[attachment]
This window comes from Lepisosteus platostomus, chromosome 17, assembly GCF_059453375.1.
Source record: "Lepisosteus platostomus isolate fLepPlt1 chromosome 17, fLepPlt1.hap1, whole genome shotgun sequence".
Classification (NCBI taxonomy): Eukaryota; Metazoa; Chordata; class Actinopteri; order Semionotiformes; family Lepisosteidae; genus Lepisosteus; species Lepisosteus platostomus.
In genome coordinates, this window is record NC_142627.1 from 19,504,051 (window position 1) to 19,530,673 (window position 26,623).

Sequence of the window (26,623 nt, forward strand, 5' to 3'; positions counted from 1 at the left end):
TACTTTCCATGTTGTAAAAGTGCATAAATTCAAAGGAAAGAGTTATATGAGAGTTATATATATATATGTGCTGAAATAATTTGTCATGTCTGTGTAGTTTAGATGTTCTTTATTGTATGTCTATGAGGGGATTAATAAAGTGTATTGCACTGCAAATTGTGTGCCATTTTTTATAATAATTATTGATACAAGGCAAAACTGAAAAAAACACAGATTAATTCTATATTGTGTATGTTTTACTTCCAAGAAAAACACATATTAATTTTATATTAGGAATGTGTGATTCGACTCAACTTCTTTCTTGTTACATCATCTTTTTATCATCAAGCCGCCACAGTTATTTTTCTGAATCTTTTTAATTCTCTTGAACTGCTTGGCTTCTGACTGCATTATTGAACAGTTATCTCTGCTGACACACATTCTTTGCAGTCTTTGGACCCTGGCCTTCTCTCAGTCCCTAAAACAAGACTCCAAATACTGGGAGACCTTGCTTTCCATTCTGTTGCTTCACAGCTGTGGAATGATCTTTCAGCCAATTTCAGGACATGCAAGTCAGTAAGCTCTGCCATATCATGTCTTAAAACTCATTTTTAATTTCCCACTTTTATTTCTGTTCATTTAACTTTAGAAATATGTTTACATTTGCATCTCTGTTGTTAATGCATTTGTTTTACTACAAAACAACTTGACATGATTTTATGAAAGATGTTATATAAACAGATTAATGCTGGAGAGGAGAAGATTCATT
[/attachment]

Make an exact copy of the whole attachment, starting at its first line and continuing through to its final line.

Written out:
This window comes from Lepisosteus platostomus, chromosome 17, assembly GCF_059453375.1.
Source record: "Lepisosteus platostomus isolate fLepPlt1 chromosome 17, fLepPlt1.hap1, whole genome shotgun sequence".
Classification (NCBI taxonomy): Eukaryota; Metazoa; Chordata; class Actinopteri; order Semionotiformes; family Lepisosteidae; genus Lepisosteus; species Lepisosteus platostomus.
In genome coordinates, this window is record NC_142627.1 from 19,504,051 (window position 1) to 19,530,673 (window position 26,623).

Sequence of the window (26,623 nt, forward strand, 5' to 3'; positions counted from 1 at the left end):
TACTTTCCATGTTGTAAAAGTGCATAAATTCAAAGGAAAGAGTTATATGAGAGTTATATATATATATGTGCTGAAATAATTTGTCATGTCTGTGTAGTTTAGATGTTCTTTATTGTATGTCTATGAGGGGATTAATAAAGTGTATTGCACTGCAAATTGTGTGCCATTTTTTATAATAATTATTGATACAAGGCAAAACTGAAAAAAACACAGATTAATTCTATATTGTGTATGTTTTACTTCCAAGAAAAACACATATTAATTTTATATTAGGAATGTGTGATTCGACTCAACTTCTTTCTTGTTACATCATCTTTTTATCATCAAGCCGCCACAGTTATTTTTCTGAATCTTTTTAATTCTCTTGAACTGCTTGGCTTCTGACTGCATTATTGAACAGTTATCTCTGCTGACACACATTCTTTGCAGTCTTTGGACCCTGGCCTTCTCTCAGTCCCTAAAACAAGACTCCAAATACTGGGAGACCTTGCTTTCCATTCTGTTGCTTCACAGCTGTGGAATGATCTTTCAGCCAATTTCAGGACATGCAAGTCAGTAAGCTCTGCCATATCATGTCTTAAAACTCATTTTTAATTTCCCACTTTTATTTCTGTTCATTTAACTTTAGAAATATGTTTACATTTGCATCTCTGTTGTTAATGCATTTGTTTTACTACAAAACAACTTGACATGATTTTATGAAAGATGTTATATAAACAGATTAATGCTGGAGAGGAGAAGATTCATT